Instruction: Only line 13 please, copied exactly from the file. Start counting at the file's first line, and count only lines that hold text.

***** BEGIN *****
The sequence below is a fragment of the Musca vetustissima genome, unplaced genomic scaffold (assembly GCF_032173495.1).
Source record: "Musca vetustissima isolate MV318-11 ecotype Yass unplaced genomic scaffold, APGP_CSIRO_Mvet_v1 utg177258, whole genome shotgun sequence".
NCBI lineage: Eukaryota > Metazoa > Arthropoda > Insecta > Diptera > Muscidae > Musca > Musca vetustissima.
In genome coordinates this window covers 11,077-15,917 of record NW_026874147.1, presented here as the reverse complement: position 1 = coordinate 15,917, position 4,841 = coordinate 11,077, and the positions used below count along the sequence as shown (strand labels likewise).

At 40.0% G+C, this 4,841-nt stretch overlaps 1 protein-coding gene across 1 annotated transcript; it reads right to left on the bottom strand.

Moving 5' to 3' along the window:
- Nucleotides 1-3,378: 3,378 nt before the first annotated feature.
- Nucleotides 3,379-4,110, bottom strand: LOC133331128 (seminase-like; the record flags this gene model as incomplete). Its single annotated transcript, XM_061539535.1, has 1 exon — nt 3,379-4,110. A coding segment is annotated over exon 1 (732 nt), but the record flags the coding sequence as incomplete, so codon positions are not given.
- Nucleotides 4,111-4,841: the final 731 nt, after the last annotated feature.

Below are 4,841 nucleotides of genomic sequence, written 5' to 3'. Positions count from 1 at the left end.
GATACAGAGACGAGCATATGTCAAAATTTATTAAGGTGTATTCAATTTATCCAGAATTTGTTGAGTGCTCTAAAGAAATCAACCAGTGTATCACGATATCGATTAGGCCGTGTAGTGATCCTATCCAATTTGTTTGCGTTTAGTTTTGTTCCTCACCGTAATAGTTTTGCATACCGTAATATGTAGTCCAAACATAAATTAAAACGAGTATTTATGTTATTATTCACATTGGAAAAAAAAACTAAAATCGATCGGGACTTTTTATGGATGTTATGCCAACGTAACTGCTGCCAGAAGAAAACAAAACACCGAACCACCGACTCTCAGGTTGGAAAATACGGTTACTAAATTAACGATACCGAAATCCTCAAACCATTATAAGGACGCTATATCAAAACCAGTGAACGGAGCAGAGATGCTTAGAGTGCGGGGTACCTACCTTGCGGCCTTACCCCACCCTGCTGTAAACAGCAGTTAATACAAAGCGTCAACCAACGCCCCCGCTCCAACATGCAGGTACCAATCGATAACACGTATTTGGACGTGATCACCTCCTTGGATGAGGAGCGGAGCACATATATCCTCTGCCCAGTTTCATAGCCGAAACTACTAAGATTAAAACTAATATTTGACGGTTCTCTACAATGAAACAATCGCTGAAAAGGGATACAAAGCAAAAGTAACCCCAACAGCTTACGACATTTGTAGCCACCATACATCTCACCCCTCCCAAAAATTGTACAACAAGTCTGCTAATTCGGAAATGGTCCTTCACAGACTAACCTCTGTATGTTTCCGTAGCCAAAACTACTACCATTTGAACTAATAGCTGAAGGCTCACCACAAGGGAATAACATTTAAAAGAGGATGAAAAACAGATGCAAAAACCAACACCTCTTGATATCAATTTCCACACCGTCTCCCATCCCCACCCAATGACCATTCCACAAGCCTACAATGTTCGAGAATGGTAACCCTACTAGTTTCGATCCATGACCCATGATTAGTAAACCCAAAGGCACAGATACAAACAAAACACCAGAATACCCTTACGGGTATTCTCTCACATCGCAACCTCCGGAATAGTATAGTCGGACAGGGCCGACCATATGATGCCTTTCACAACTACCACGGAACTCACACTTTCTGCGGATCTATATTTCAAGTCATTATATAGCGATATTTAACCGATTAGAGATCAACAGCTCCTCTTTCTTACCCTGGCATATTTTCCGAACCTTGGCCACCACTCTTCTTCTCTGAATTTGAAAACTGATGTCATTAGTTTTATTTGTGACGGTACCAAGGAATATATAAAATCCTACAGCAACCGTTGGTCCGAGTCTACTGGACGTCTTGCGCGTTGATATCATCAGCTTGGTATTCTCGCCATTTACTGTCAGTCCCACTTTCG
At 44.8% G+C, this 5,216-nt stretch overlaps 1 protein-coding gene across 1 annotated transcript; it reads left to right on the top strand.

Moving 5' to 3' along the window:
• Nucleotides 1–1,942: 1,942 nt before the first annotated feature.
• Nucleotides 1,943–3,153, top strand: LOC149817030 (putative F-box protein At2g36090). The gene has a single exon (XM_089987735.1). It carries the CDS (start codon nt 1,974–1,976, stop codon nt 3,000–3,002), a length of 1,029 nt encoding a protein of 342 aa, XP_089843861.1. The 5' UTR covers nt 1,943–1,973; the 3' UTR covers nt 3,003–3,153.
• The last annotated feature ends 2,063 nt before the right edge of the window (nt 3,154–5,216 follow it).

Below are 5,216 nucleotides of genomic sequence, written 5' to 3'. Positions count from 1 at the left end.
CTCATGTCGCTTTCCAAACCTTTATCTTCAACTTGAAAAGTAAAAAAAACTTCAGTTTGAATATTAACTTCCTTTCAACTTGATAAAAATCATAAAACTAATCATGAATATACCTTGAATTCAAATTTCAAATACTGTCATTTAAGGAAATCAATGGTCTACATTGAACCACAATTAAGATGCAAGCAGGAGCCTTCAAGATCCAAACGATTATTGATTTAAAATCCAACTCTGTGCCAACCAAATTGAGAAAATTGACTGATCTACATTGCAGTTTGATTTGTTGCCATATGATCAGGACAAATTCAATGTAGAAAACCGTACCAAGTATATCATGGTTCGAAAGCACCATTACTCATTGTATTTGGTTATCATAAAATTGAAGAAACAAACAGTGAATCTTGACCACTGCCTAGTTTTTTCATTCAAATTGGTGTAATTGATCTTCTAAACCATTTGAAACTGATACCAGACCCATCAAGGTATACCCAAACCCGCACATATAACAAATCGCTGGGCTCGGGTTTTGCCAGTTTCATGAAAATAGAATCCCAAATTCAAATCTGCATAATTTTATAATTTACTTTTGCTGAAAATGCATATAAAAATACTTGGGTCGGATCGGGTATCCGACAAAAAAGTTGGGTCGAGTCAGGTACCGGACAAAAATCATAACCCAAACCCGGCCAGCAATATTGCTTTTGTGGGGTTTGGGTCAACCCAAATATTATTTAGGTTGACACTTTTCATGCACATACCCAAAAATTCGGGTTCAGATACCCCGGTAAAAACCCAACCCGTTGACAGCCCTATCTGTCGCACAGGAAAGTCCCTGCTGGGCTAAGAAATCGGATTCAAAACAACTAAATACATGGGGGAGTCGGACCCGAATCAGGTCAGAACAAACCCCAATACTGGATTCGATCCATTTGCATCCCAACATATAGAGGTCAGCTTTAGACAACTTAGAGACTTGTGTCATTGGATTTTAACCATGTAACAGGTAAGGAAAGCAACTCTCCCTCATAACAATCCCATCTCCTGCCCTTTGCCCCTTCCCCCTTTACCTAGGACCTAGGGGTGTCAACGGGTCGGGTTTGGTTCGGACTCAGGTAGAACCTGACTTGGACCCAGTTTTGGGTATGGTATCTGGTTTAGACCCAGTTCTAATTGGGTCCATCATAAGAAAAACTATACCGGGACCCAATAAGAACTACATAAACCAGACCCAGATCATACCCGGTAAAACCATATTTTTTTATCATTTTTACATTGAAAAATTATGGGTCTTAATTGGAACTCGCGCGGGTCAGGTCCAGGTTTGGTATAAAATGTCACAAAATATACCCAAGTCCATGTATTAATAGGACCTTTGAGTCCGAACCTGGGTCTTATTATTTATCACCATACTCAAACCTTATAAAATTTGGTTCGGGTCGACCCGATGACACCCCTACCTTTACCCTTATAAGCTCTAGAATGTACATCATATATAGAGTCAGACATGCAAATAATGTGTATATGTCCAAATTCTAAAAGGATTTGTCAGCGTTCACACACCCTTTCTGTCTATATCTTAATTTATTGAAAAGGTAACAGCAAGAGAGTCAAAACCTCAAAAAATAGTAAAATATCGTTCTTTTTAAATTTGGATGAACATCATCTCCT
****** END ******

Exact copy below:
Moving 5' to 3' along the window: